A study published in Nature looks at calls to mental health helplines to measure mental health concerns during the COVID-19 pandemic.
Professor Dame Til Wykes, Head of the School of Mental Health and Psychological Sciences (MHaPS), Institute of Psychiatry, Psychology and Neuroscience, King’s College London, said:
“This is an interesting study using callers to mental health helplines across the world which produces the obvious question of whether these individuals are representative of people who have mental health problems – the answer is probably not as people with the most serious mental health difficulties are probably not going to pick up a phone. However, this doesn’t mean the data are unimportant.
“Lockdowns increased distress about loneliness and fear of infection and more so when they were lockdowns were stringent. Even though the volume of calls increased, the lockdown issues seemed to replace the usual topics like suicide and addiction.
“An interesting and important finding is the effect of a factor that decreased helpline calls. The generosity of financial support was the key factor. In terms of policy this may have a profound effect. People with mental health problems often fall out of the labour force and so this cost might actually be spent on supporting people to reduce the chances of this happening. In the UK the extra £20 in Universal Credit and furlough schemes may well have helped to ease some of the worst UK lockdown effects. The treasuries of all the countries involved in this study might consider now and in the future to offset the increased need for mental health services – a need that services couldn’t meet before the pandemic and will have even greater difficulties meeting after it.”
Lea Milligan, the CEO for MQ Mental Health Research, said:
“Even before the pandemic we were seeing an alarming rise in mental illnesses, especially among children. Understanding the full impact of the pandemic on mental health, and particularly who has been most vulnerable and at risk, is key if we are to better protect people in the future. This study demonstrates that having access to high quality, anonymised data, is a vital tool for researchers if we are to get an accurate view of the nations mental health.”
Dr Jo Daniels, Senior Lecturer in Clinical Psychology, University of Bath, said:
“The press release broadly reflects the science.
“One of the key strengths of this study is the large international dataset and longitudinal design, tracking call frequency and content alongside the stringency of public health measures and infection rates. The findings are consistent with our own UK based research from the initial weeks of the pandemic which reflected elevated rates of health related anxiety across all groups, with higher rates of anxiety increasing with age (Rettie & Daniels, 2020 – Coping and tolerance of uncertainty: Predictors and mediators of mental health during the COVID-19 pandemic. (apa.org)). In consideration of long-term impact, we know that some of these concerns such as loneliness, isolation and financial problems are associated with poorer mental health; this work reinforces the need to ensure provision of mental health services globally moving forward – it is far from over, from this perspective.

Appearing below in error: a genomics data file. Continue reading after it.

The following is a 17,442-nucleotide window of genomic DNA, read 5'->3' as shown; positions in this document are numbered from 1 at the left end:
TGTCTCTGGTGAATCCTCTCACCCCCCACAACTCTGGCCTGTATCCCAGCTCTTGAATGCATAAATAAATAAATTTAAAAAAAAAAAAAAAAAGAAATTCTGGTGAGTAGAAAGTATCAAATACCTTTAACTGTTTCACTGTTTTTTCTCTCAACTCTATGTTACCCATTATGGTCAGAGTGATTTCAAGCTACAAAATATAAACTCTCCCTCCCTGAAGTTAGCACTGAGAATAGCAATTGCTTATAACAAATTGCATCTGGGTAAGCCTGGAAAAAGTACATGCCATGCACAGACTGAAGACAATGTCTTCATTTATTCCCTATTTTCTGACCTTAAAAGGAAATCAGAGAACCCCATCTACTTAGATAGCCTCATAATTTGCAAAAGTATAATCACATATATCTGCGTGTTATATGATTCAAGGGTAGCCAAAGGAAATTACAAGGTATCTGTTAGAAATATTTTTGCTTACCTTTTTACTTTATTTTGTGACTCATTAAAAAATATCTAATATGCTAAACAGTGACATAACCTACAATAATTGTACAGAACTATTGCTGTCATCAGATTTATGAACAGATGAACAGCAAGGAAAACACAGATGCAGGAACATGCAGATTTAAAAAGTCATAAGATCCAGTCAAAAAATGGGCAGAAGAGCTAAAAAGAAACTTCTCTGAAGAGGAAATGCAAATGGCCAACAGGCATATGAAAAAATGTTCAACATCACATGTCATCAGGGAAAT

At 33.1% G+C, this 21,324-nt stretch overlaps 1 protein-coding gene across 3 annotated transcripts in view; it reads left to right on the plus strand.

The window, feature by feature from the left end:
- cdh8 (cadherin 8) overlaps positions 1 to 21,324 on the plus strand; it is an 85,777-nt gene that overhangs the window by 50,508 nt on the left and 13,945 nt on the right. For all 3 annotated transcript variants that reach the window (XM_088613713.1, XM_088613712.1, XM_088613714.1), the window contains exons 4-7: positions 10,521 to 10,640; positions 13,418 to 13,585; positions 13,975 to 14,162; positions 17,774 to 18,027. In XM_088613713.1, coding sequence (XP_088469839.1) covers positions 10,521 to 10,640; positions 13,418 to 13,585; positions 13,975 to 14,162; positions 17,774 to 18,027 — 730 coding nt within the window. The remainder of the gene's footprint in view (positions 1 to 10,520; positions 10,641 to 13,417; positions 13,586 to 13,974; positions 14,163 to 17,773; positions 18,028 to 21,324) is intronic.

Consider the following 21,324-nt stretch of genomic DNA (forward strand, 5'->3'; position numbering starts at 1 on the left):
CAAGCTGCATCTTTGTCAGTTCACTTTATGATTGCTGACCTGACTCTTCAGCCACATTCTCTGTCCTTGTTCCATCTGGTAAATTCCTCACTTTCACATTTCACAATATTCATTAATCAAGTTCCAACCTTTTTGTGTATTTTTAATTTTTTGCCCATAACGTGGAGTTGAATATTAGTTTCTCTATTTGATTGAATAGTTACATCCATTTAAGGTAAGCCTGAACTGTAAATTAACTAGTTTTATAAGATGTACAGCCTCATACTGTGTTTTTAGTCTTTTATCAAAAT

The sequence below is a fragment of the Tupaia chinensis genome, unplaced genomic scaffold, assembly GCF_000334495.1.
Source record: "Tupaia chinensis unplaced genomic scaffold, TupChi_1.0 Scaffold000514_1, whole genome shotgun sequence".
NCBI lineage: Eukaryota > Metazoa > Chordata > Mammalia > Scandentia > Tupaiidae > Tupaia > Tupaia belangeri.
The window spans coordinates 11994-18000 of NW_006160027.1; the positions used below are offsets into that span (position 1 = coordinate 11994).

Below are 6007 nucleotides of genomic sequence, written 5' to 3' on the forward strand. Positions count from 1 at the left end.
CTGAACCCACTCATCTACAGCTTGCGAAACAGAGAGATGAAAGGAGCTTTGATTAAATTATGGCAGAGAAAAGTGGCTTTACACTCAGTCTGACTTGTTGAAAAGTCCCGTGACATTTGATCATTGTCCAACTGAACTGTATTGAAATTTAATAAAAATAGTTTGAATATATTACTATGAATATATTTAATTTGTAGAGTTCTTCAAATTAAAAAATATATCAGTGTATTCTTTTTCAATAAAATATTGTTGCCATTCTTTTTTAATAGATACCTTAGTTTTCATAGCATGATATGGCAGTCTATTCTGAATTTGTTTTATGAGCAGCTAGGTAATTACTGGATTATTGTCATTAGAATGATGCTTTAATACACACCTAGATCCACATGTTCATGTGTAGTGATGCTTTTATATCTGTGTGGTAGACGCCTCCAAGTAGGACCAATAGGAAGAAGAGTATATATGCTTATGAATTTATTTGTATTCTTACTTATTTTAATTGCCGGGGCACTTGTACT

“Despite the strengths, it is evident that not all calls were answered which gives an incomplete picture and we have no sense of whether the callers are a ‘new’ cohort of callers with COVID-19 related concerns, or if these callers are representative of the usual profile of pre-pandemic callers. This calls into question whether callers have ‘replaced rather than exacerbated underlying anxieties’ as we have no baseline information on callers to comment on change or information on other potential sources of support; there is a great deal of COVID-19 research reflecting that previous mental health difficulties and concerns about mental and physical health are related to higher rates of distress during the pandemic (Rettie & Daniels 2020, Roberts et al. 2020, e049680.full.pdf (bmj.com).
“In regards to calls of a domestic violence nature, these findings must be interpreted with some caution; there is a body of evidence which has pointed to an increase in domestic violence during the pandemic. It is likely the stay at home mandate during this early period will have influenced the frequency of calls regarding domestic violence due to the potential relative impact of making these calls while in enforced close proximity of others, which should also be taken into account, particularly in context of the increased provision of online support for domestic violence and other difficulties over the pandemic. It is likely that the prolonged, repeated and cumulative stress of ‘lockdowns’ and changing restrictions, alongside loss of usual coping strategies, are key contributors to issues increases in domestic violence and addiction but perhaps over a longer period of time – this may not present in the first six weeks of the pandemic, and victims of domestic violence may not immediately seek help.
“This research contributes to what we already have already established in our knowledge of the pandemic, using other sources to reinforce the need for the provision of support for those experiencing psychological difficulties during the pandemic, and beyond. Future provision and policy development must be driven by science; we are replicating the findings of previous pandemics, we must now learn from this and prepare for the future while still mitigating the impact of this pandemic, which will cast an undoubtedly long shadow.”
‘Mental health concerns during the COVID-19 pandemic as revealed by helpline calls’ by Marius Brülhart et all was published in Nature at 16:00 UK time on Wednesday 17 November.
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